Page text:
Friday, April 8, 2011

I used to think $1,500 was a lot of money.

Based on my assumptions about taxes, health care, and rent, I should have at least $1,500 a month of my grad student stipend left for everything else. That's roughly 3/4 of my net pay when I was teaching, and I paid rent, albeit ridiculously cheap Delta rent, out of that and still socked plenty away. So it shouldn't be that hard to keep building my savings while I'm in school.

After doing a very rough first pass at a budget for my stipend, I can see how easy it would be to fritter the money away instead. I put down what I thought were generous, but not outrageous, estimates for the major categories that came to mind. Note that the categories in my real budget will probably be a bit more finely subdivided; this is just a quick and dirty approximation, not an actual spending plan intended to keep me on track. It looks a bit like this.

Cash expenses: $400. This would include food, personal expenses, entertainment, gas, and miscellany, basically any typical day to day expenses that aren't bills.

Utilities, internet, phone, and Netflix: $200. I'm anticipating high winter heating bills, and I think I will want internet at home for Skyping The Boy, streaming Netflix movies when I want to passively unwind, and the convenience of not having to hike to a campus computer lab whenever I want to check my email or look something up online. Phone costs should be low as I'll either keep relying on my trusty Tracfone or take my future in-laws up on their offer joining their family plan for $10 a month. If I can find a good apartment with utilities included, this total should be significantly lower.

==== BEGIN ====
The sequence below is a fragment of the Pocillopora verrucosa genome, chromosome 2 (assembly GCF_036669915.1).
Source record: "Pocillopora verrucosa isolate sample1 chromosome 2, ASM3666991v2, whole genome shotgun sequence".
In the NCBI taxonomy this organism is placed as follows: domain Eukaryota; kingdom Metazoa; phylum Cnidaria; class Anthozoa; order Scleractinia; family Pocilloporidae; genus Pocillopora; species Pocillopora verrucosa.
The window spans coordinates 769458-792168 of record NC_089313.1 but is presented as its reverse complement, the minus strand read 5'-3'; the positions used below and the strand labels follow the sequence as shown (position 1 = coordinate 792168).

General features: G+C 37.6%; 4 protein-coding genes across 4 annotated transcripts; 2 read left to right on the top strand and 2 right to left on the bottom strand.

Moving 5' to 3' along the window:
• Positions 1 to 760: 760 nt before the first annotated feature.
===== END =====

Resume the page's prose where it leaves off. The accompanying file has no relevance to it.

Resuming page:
Short term savings/seasonal: $75. This is for expenses that occur somewhat irregularly, such as gifts, an annual bus pass, good boots when winter hits, etc.

Insurance: $100. I have no idea what insurance for a newer car will cost, and I'll need renters' insurance as well; is this a reasonable estimate? (I'll be paying for the car out of savings, so a car payment isn't a worry.)

Charitable giving: $100. I'm planning to double my automatic donation to Doctors without Borders.

Travel: $250. This assumes a plane ticket every two months. Things were decidedly less complicated when my long distance relationship with The Boy only involved travel by car.

Wedding savings: $125. I'm assuming that I'll be paying for my wedding in three years and that it will be on a tight budget.

That leaves $250 a month for long term savings. I'd be saving a mere $3,000 a year, just 10% of my gross income. That isn't enough to keep saving a reasonable amount for retirement, gradually replenish my car fund, and regularly add anything to my down payment fund. That just won't work. I need to save more than 10% of my income for retirement alone.

Granted, I think some of my assumptions for fixed expenses were a bit high. I hope I won't end up spending $3,000 a year on educational expenses. I'm going to try to find an apartment toward the lower end of my price range and/or one that includes all utilities so I don't think I'll really end up spending $800 a month on housing and utilities.

Still, I need to figure out where I should cut in these other categories. Cash expenses seem like a good place to start, and I'm reassessing how much of my current car fund I really want to spend right now. I wouldn't need to keep comprehensive and collision coverage on an older and cheaper car, especially if I had almost enough left over in my car fund for another entire car if worst came to worst. Other thoughts on what else I should change in this budget?

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